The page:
The good news is that we’ve been here before, and we’ve turned things around before. There’s no reason we can’t do that again. Poll after poll demonstrates that the American people understand this, even if their politicians don’t. They clearly want Washington to gather up the political will to do things such as lowering taxes and reducing regulation and massive spending that feeds the federal debt. We need to unleash the power of the market to create jobs and to reclaim our competitive edge in the global economy. …

The less government intervenes in our lives and our economy, the freer and more prosperous we can become. The choices Mr. Obama takes in the future will determine whether America remains a land of opportunity and can reclaim its international reputation as “the land of the free.”

View the Index of Economic Freedom list here.

A free market in ideas 3

One of our readers, Nietrick, has raised a very important question: who are acceptable political fellow travelers ? The US has a two party system, so if power to make law is desired, we are left with a choice between the GOP and the Democratic Party.   I would guess that many atheists are Democrat, because they associate Republicans, or conservatives generally,  with the religious.  And statistically they would be right. But they must also have an ideological leaning towards collectivism, and an anti-free-market, authoritarian government. (Perhaps the bias is inspired by the wish to squash religion.)  For an atheist to consider himself a Republican, the free-market, individual freedom and  small (federal) government principles must be of paramount importance. If the religious vote Republican because they want government either to legislate religious values, or because it is more likely to support values that are traditionally in line with religious beliefs (heterosexual marriage, pro-life, creationism), does the GOP become a hostile place for a rational, free-market atheist?  No.  Leaving out the extreme religious agenda (establishing a state upon a constitution based on fundamentalist interpretations of the Bible),  political policies attached to marriage and abortion should be decided at the State level. The GOP has been a strong supporter of States’ rights precisely because it allows local majorities to decide social issues – and therefore allows for the most self-determination, and diversity. Should Kansas decide to demand creationism be taught in schools, foolish as it is, it has only local effect, and individuals are still free to work around it. Meanwhile, other states will ban creationism from science class to another forum, or altogether. Given the need for qualified scientists, I believe that the creationist jurisdictions will fade away.  Indeed,  I believe that the free market permits the free market of ideas, and backward leaning ideas will be crowded out as they always eventually have been, by innovation and progress, which occur only under free-market and individual liberty systems. For these reasons, I believe that for atheists who want rationality to flourish and individuals to arrange their lives as they will (within the law),  the GOP is the right choice, although there are more atheists on the other side. I would also add that the left desires a uniformity of opinion, which we are seeing propagandized nationwide in schools, whereas the right likes  genuine diversity of ideas.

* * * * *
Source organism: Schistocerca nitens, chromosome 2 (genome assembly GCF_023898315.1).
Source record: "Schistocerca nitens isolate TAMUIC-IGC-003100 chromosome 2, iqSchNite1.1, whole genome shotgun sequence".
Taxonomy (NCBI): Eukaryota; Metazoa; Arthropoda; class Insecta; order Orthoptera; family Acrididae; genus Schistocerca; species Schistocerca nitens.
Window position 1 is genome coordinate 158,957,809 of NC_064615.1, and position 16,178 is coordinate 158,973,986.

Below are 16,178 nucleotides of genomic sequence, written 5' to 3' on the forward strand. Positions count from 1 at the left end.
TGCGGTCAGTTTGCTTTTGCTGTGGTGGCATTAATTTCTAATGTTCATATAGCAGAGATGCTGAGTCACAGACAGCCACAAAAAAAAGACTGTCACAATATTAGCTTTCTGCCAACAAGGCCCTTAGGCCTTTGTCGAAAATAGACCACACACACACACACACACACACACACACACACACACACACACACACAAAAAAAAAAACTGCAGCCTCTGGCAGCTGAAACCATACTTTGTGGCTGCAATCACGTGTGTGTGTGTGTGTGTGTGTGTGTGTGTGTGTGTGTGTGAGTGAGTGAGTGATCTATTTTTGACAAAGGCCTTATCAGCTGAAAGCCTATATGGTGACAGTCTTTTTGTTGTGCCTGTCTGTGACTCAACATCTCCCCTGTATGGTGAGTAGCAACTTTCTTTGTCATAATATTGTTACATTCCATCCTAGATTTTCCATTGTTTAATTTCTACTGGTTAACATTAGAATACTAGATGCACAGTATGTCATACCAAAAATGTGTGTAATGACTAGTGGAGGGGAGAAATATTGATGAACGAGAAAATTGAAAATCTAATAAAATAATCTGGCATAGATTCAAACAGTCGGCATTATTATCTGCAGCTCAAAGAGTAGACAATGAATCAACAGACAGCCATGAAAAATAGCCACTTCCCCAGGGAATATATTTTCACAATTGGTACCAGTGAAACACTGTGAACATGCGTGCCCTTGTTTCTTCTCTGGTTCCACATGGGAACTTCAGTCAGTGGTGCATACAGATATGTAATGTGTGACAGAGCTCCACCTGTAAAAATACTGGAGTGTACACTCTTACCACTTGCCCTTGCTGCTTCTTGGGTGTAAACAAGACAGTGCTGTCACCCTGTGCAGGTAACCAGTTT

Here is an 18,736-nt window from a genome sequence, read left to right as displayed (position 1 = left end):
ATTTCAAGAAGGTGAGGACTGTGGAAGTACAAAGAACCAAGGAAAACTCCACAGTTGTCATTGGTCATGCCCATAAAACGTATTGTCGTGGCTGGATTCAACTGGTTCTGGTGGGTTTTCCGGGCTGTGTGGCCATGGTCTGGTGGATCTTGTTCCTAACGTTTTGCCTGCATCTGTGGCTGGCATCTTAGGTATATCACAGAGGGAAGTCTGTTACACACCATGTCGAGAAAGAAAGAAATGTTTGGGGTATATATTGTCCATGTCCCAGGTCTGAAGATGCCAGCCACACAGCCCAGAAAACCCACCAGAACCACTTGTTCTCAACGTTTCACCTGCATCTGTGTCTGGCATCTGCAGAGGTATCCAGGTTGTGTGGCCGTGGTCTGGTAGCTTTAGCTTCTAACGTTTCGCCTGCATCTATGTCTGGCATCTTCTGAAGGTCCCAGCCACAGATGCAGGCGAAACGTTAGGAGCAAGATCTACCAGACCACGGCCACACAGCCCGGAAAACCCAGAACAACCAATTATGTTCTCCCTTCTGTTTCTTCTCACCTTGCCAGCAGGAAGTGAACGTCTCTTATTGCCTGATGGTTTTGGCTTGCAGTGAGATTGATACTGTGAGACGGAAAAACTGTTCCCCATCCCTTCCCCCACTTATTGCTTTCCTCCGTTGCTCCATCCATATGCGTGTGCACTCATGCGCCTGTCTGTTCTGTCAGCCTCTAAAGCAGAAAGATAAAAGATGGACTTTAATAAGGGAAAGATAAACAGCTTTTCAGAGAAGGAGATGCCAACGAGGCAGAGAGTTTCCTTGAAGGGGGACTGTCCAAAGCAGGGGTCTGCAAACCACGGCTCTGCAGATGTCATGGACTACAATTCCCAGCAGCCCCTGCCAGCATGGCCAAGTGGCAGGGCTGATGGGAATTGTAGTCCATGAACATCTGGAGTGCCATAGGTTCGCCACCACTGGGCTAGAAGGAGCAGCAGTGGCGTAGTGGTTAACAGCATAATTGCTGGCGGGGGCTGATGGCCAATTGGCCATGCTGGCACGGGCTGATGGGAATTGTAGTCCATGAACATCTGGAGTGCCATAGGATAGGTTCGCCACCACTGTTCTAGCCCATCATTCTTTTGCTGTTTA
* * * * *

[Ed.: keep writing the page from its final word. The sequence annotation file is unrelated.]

C. Gee  September 2009